A nation divided
Abolition was the idea that slavery should be ended or abolished. Abolitionists felt that slavery was cruel and inhumane and needed to be done away with immediately because it was morally wrong.
This idea took hold of more northern people as tensions grew over the spread of slavery in the West. Abolitionists felt slavery went against their values of equality and liberty, as written in the Declaration of Independence and Constitution. They demanded the immediate freeing of the slaves.
Since the first slaves had arrived in America, there were people who wanted
slavery abolished. At first, they believed it could be ended over time, but they were
becoming impatient. They were resisted by Southerners who knew that the
abolition of slavery would destroy their economy.
Therefore, abolitionist leaders like William Lloyd Garrison, Frederick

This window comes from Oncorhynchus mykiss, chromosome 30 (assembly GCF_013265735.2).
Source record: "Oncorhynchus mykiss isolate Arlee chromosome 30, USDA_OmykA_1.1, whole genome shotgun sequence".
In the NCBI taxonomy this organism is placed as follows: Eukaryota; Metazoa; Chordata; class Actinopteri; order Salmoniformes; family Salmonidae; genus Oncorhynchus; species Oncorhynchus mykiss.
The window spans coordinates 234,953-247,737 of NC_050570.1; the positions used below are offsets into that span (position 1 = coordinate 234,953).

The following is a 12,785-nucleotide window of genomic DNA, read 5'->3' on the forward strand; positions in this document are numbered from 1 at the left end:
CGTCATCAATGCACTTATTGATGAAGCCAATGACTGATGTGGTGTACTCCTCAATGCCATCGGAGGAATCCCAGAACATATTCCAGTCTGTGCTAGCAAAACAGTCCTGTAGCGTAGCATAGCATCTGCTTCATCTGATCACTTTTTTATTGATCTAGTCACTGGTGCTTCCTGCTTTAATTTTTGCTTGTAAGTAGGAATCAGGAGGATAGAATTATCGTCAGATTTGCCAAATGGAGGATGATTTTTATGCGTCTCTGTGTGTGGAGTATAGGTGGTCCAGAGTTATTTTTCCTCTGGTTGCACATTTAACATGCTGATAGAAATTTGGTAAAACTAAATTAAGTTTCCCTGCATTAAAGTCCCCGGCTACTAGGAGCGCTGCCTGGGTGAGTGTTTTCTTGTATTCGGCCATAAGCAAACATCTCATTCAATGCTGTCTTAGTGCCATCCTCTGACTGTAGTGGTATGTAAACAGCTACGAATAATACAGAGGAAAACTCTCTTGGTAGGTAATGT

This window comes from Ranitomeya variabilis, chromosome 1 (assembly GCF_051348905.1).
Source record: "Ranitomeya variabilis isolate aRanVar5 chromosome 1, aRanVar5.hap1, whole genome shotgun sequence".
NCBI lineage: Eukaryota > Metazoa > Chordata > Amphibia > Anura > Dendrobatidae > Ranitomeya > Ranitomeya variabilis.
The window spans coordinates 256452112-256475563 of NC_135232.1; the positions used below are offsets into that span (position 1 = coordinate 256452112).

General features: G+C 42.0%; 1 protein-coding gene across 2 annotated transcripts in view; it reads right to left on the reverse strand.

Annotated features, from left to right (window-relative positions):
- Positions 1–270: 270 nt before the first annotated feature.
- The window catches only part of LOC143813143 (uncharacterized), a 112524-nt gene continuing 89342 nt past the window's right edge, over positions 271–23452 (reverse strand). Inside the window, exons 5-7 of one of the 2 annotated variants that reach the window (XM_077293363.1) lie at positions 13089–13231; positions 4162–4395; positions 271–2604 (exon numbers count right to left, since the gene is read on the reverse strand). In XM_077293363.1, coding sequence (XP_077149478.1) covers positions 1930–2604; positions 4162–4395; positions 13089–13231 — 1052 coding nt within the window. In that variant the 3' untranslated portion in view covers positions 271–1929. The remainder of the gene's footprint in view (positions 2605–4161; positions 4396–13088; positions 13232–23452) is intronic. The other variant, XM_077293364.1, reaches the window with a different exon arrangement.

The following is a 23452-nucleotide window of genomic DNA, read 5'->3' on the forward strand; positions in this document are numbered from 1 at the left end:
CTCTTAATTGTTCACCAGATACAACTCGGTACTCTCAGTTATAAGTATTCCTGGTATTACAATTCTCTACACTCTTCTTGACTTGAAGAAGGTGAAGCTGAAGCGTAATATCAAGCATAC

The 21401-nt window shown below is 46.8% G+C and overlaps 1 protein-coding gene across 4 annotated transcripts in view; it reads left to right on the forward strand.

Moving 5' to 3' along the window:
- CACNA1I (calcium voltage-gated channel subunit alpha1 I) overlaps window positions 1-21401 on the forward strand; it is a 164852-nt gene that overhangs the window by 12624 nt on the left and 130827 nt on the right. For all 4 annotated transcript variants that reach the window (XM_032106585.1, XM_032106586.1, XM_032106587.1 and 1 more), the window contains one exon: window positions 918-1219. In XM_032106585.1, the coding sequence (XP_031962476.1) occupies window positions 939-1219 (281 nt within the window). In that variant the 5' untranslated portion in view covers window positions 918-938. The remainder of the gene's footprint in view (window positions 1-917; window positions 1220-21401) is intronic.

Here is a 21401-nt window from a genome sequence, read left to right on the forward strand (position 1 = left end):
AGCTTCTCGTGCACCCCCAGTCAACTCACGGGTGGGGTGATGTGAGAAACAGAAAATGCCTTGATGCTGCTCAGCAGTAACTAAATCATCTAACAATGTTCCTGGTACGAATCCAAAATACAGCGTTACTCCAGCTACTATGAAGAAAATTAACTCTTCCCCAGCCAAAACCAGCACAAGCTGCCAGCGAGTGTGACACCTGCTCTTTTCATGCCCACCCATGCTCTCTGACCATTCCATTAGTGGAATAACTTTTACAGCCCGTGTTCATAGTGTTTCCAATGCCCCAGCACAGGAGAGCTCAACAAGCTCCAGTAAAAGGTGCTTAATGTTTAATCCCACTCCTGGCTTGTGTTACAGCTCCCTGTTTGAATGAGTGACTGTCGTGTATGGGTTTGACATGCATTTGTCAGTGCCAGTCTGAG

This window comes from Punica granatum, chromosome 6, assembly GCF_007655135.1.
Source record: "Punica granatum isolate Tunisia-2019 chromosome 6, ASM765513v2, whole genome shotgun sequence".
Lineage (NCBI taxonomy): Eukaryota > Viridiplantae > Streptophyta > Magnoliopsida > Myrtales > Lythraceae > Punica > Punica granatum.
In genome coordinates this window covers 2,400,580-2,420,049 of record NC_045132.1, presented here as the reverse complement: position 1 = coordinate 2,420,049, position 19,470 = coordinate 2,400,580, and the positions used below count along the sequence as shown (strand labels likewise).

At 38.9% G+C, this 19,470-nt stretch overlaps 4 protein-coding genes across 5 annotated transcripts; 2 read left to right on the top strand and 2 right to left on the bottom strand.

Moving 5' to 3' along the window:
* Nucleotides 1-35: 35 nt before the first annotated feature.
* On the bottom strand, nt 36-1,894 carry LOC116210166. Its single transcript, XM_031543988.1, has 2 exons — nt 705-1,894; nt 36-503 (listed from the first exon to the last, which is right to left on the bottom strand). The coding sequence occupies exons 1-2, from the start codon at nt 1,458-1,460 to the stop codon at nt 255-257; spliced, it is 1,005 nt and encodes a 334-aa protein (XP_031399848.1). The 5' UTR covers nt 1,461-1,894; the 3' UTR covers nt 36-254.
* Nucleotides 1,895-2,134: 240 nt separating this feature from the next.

Douglass, and Harriet Tubman spoke out against the issue of slavery and
helped slaves escape to the North.
The Underground Railroad was established by
Harriet Tubman during the mid-1800s to help
bring escaped slaves to the North. It was a secret
network of people who would feed and shelter
escaping slaves on their route to freedom. Harriet
Tubman was one of the most famous
"conductors" on the Underground Railroad.
so-called stations on the railroad were the hiding
places along the way. The slaves would typically
sleep by day and travel by night. All the while,
there were calls for emancipation - the freeing of
The North eventually began to feel that the only way to free the slaves was to
do it by force. The most notorious rebellions were attempted by a slave from
Virginia called Nat Turner and a white settler from Kansas named John
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